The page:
Did you start off not knowing how anti-abortion folks would respond, or did you have a feeling from the beginning this would be a real conundrum for them?

I didn’t realize how much of a conundrum it would be for folks. I’ve asked it enough times that I know how much it flummoxes them. But when I brought it up on Twitter, it wasn’t because it was “Oh, this is going to earn me 7,000 followers” or, “This is going to help my book sales go through the roof.” I love people who accuse me of that whenever I have a tweet that goes kind of viral. It’s like, “Dude, if I knew which tweets were going to go viral, I would only write those tweets, wouldn’t I?” You can’t predict this stuff.

Anyway, the reason I put it up when I did was that the House has just passed that complete nonsense 20-week abortion ban. Which is so flagrantly unconstitutional. It’s just a complete waste of time. Everyone knows it’s going to get shot down; they’re just wasting time and trying to appeal to this base that they are just whipping into a frenzy, while ignoring the fact that they kind of elected a serial sexual predator to be president. The moral disconnect there makes me so angry.

I do some standup comedy, and I’ve told that in joke form in front of audiences a few times. Depending on the audience, it can go either way. Either people are really with that, or I lose the audience forever. But that’s down to me, my timing,​whether I read the audience right. That’s just comedy. So I didn’t expect it to blow up. I didn’t expected to be on Raw Story, I didn’t expect Ben Shapiro and Matt​ Walsh to write pissy articles about it the next day. I didn’t think any of these things was going to happen, and I wasn’t shooting for those things. I had something to say and I put it out there.

One reason this caught my attention is that I think this is a much broader problem than the abortion issue. There’s a lot of deceptive and manipulative framing from the right, and while there is something to be said for both sides having extremes that get carried away, it’s highly asymmetrical.

It’s very asymmetrical. The nature of the NFL protests, for example. All of a sudden Trump decides to bring that up, because oh, by the way, Robert Mueller keeps interviewing people closer and closer to his inner circle so let’s declare war on the NFL because we’re not winning any other battles. He brought that back up and then dishonestly refram​ed the whole thing as “They’re attacking our soldiers!” What the hell are you talking about? The entire protest had nothing to do with disrespecting the flag, it had nothing to do with saying our soldiers were whatever. It had nothing to do with that.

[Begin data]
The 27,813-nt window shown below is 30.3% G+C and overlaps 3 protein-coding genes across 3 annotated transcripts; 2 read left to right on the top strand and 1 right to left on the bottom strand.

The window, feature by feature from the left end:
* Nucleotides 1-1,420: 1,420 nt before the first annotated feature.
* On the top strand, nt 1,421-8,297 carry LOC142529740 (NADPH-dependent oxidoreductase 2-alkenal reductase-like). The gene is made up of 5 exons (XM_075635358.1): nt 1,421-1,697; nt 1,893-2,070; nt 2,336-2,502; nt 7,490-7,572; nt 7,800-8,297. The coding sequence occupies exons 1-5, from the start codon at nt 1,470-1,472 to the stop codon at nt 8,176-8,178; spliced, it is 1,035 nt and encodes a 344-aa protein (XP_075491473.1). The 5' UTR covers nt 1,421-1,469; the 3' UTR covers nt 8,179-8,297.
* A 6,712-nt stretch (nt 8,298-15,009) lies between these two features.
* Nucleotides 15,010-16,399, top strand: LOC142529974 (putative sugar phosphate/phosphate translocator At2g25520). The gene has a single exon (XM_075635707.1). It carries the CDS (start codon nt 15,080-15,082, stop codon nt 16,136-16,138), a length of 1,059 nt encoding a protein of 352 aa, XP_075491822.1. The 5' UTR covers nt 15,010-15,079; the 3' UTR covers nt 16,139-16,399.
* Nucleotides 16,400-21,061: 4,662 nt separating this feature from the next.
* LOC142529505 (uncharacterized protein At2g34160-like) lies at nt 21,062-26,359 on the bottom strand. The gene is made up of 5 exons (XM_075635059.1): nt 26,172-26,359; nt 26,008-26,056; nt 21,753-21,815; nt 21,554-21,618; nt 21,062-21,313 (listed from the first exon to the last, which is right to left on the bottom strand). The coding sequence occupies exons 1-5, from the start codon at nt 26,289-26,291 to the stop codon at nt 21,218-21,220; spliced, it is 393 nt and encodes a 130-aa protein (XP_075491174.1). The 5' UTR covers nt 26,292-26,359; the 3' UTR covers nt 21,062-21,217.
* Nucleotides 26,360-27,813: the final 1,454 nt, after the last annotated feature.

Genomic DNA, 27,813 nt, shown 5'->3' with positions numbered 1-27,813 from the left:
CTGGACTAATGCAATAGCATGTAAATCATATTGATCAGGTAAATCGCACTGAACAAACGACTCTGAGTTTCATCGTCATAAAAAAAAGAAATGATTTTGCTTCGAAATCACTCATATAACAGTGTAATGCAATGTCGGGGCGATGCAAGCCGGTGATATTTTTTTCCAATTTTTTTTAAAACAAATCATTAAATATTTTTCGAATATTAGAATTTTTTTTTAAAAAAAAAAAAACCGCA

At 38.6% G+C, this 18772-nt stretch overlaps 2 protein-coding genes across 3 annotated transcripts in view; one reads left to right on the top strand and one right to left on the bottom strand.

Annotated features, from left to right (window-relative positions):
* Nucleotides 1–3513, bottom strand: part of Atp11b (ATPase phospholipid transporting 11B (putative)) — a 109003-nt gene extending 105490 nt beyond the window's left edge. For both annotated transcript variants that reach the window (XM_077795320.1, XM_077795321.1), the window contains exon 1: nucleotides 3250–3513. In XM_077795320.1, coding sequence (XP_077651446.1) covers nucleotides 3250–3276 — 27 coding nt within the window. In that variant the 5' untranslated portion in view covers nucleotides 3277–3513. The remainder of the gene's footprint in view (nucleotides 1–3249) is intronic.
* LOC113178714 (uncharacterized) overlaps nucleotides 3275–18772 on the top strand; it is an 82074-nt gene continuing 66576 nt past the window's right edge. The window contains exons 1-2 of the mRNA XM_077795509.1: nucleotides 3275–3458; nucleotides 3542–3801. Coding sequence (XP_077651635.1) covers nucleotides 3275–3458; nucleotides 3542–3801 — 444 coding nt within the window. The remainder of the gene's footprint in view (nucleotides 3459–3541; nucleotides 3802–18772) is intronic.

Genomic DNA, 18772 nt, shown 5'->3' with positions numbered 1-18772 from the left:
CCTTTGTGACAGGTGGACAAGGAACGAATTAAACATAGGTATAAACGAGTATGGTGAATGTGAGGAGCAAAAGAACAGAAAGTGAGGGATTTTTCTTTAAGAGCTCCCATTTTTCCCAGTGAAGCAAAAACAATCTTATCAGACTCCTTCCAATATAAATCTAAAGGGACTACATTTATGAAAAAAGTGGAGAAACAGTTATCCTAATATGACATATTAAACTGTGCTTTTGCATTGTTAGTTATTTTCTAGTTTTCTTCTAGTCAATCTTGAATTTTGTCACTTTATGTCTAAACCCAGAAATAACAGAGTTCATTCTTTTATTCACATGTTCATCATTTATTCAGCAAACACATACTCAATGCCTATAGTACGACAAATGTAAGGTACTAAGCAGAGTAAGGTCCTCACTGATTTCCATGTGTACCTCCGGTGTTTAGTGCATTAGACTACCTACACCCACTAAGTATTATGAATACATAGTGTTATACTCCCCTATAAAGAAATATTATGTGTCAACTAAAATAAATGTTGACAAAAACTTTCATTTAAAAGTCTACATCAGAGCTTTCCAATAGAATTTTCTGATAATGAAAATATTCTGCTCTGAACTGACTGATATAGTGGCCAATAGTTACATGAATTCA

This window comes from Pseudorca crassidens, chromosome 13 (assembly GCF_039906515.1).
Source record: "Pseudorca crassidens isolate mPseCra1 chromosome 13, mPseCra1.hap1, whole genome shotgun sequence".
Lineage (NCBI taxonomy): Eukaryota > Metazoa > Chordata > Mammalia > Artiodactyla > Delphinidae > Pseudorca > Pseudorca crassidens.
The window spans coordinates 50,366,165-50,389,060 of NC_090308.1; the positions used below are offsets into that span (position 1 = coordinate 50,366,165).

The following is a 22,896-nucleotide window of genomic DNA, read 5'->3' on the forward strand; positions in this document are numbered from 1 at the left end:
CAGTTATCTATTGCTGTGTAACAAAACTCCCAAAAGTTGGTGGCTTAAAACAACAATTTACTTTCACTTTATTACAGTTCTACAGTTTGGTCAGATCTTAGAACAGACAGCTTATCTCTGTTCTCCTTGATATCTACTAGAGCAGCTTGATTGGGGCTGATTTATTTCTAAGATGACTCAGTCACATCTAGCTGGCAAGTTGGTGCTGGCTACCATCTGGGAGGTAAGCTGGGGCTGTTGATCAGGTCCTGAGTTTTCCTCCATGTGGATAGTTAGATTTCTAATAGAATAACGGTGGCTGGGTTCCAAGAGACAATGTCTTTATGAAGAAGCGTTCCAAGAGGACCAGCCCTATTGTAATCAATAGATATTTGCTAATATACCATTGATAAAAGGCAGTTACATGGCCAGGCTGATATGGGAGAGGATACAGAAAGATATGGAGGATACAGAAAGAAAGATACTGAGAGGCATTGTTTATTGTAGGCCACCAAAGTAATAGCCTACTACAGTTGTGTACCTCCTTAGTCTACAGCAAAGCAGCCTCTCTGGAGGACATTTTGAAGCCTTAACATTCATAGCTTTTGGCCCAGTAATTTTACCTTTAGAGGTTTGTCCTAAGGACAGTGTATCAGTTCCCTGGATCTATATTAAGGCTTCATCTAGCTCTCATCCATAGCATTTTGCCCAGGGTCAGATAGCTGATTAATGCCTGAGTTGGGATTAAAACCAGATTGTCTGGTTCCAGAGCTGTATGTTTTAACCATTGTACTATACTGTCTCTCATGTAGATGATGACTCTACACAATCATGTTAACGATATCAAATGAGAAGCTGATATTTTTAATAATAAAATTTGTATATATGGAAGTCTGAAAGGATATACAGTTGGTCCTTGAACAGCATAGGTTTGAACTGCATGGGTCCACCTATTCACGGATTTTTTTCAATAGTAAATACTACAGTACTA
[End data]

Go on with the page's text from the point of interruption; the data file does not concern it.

It was just Trump and the right co-opting the debate and the narrative away from black athletes who have influence and have a platform so they can talk about these things that impact their communities and their families in a way that white people in the NFL and white people in the Trump administration will never have to deal with.

So they’re like, “Gosh, how can we make this no longer be about the fact that black men are three and a half times more likely to be killed by police than white men? How can we get away from that conversation? Oh, I know: We’​ll say black athletes are attacking troops.” Which is a complete and utter lie — and was from the beginning. But it plays well to the NASCAR crowd. So, right. It is very asymmetric. There’s no similarity between how both sides are handling themselves on these issues.

The Weinstein thing is another example. You’ve got Harvey Weinstein finally, apparently, exposed as a sexual predator, and what does the left do? Well they started giving his donations back, or giving them to women’s groups. He got fired from his job. And everybody on the left condemned him. What did the right to when they found out that Donald Trump was irrefutably a sexual predator? They elected him president. So there’s nothing resembling equivalency here. Nothing. And I say that as someone who identifies as a classic conservative, by the way.

How would you define that, being a classic conservative? . . .

Continue reading.

Read the whole thing. One later question and answer:

As you say, no one’s ever answered the question, but you have gotten death threats. That’s a whole other level of asymmetry.
​The attacks are meant to silence and intimidate, in order to preserve the status quo of the conversation and the underlying power dynamic. The nominal right wing has long positioned itself as the true arbiter of absolute morality, patriotism, fiscal responsibility, respect for the troops, defenders of life, liberty, yada yada. It lets them set the parameters and tone of public debate.
Never mind that in literally every instance, their claims to ethical and moral authority are laughably false. “Conservatives” are responsible for installing a Russian traitor in the White House, exploding the deficit under Bush II (which Obama cut by a trillion dollars, with a T) and refusing funding for the VA to handle the surge in wounded veterans that resulted from their wars of choice. They have relentlessly attacked the gains we’ve made in health care coverage and the uninsured rate with the ACA, and on and on.